Two things I remember hearing a lot when I was growing up were, “It’s a small world” and “travel, travel, travel”. Shortly after I turned 17, I started taking short road trips with friends. I quickly realized that the whole world wasn’t like Houston; skyscrapers didn’t outline every horizon, people weren’t crowding me with every step I took, concrete wasn’t underneath my feet everywhere I walked. I instantly understood “travel, travel, travel”; however, “it’s a small world” always sat in the back of my mind.
Initially, I didn’t want to travel to other countries. America, in itself, had tons to see and I thought I could see it all. After all, “it’s a small world”. The more road trips I took with friends, the more I saw. Soon, it wasn’t enough just to drive to New Orleans to walk down Bourbon Street or over to New Braunfels to float down the Guadalupe River. I wanted to see everything that this “small world” had to offer. I figured I’d start with the United States, first and then branch out to foreign countries.
When I was 18, I took a road trip with some friends from Nashville to Los Angeles up to Seattle over to Chicago and back to Nashville. Some 6,000 miles and 18 states later, I felt accomplished. Like I’d seen everything America had to offer. Unfortunately, the whole trip took less than four days. We drove. We took turns driving. We drove at night and we drove when the sun was up. We drove. We loved every minute of it. The laughing, the music, the wind, the talking, the conspiring, the complaining, the togetherness. It was one of the greatest experiences of my life. And I regret it.
We didn’t take time to visit any sites. We didn’t really meet anyone new. We didn’t take pictures. We didn’t truly experience the trip. But the trip counted. 18 states out of 50. 32 more to go. With other road trips and vacations I’d taken with family or friends, I only had 27 more states to visit before I could say that I saw all of America. That was almost 20 years ago. Since then, I’ve yet to visit Alaska or Hawaii. 2 more states to go. 48 states and and I’ve yet to truly see any of America. I lived in Indiana, but never went to an Indy 500. I lived in Arizona, but never visited the Grand Canyon. I’ve driven through Missouri, but have never seen the Gateway Arch. I’ve been to Las Vegas, but never gambled at a casino. I’ve been to so many cities and towns in America that I can’t count them all, but I can count on one hand how many national monuments I’ve visited. I was always in too big of a hurry to see another state that I never saw any of them.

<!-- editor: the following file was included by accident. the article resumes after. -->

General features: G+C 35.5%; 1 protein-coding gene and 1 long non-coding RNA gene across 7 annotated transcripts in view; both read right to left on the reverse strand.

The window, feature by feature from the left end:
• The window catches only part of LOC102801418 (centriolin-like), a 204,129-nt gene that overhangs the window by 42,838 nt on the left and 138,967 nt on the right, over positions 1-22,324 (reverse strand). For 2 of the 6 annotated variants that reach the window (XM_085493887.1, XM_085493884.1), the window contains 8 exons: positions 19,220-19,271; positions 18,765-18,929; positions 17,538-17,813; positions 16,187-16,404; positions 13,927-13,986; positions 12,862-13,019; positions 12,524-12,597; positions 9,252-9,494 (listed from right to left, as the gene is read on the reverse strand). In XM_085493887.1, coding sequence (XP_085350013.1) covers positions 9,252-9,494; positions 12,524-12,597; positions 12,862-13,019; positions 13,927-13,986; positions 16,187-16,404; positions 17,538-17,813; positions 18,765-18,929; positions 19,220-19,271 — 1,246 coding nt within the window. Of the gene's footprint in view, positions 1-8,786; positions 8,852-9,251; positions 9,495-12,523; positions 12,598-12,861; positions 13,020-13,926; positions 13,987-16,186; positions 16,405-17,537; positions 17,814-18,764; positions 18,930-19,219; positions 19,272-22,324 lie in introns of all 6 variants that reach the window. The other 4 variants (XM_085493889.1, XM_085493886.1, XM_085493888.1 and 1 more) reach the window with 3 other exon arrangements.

I have kids now and I got caught up in the rat race that is known as the American Dream Nightmare, so I don’t take road trips or get to travel as much as I used to or as often as I’d like. However, I’ve made it a point that whenever I have the opportunity to go somewhere, I try to take the backroads and schedule twice as much time as I think I’ll need. I look for places to stop and for interesting signs to guide me to new experiences. Since then, I’ve enjoyed my trips so much more.
I once met a veteran of the Vietnam War in Beaumont that was hitchhiking to Jacksonville to say good-bye to his mother on her deathbed. I was approached by a pimp in Memphis and asked if I’d like to “rent one of his hoes”. I stood on the soil of battlefields where soldiers have died. I changed a tire for a woman who was running away from her abusive husband. The funniest man I’ve ever met sat on a barstool and played a guitar on the streets of Nashville. I fell in love with a woman in Louisville and never got to speak a word to each other. I saw a sign in Arkansas for a person giving away free live kittens and selling dead ones. I’ve met celebrities and war heroes and homeless bums and kids running away to get married.
I’ve yet to travel overseas, but since I’ve decided to take life more slowly, I’ve seen more of the world than I ever imagined was possible. Just with a short drive from my own front porch, I can experience foods from around the globe, meet people with amazing stories and Zen-like wisdom, see nature in its most divine state, and visit landmarks of forgotten history. As Ferris Bueller said, “Life moves pretty fast. If you don’t stop and look around once in a while, you could miss it”.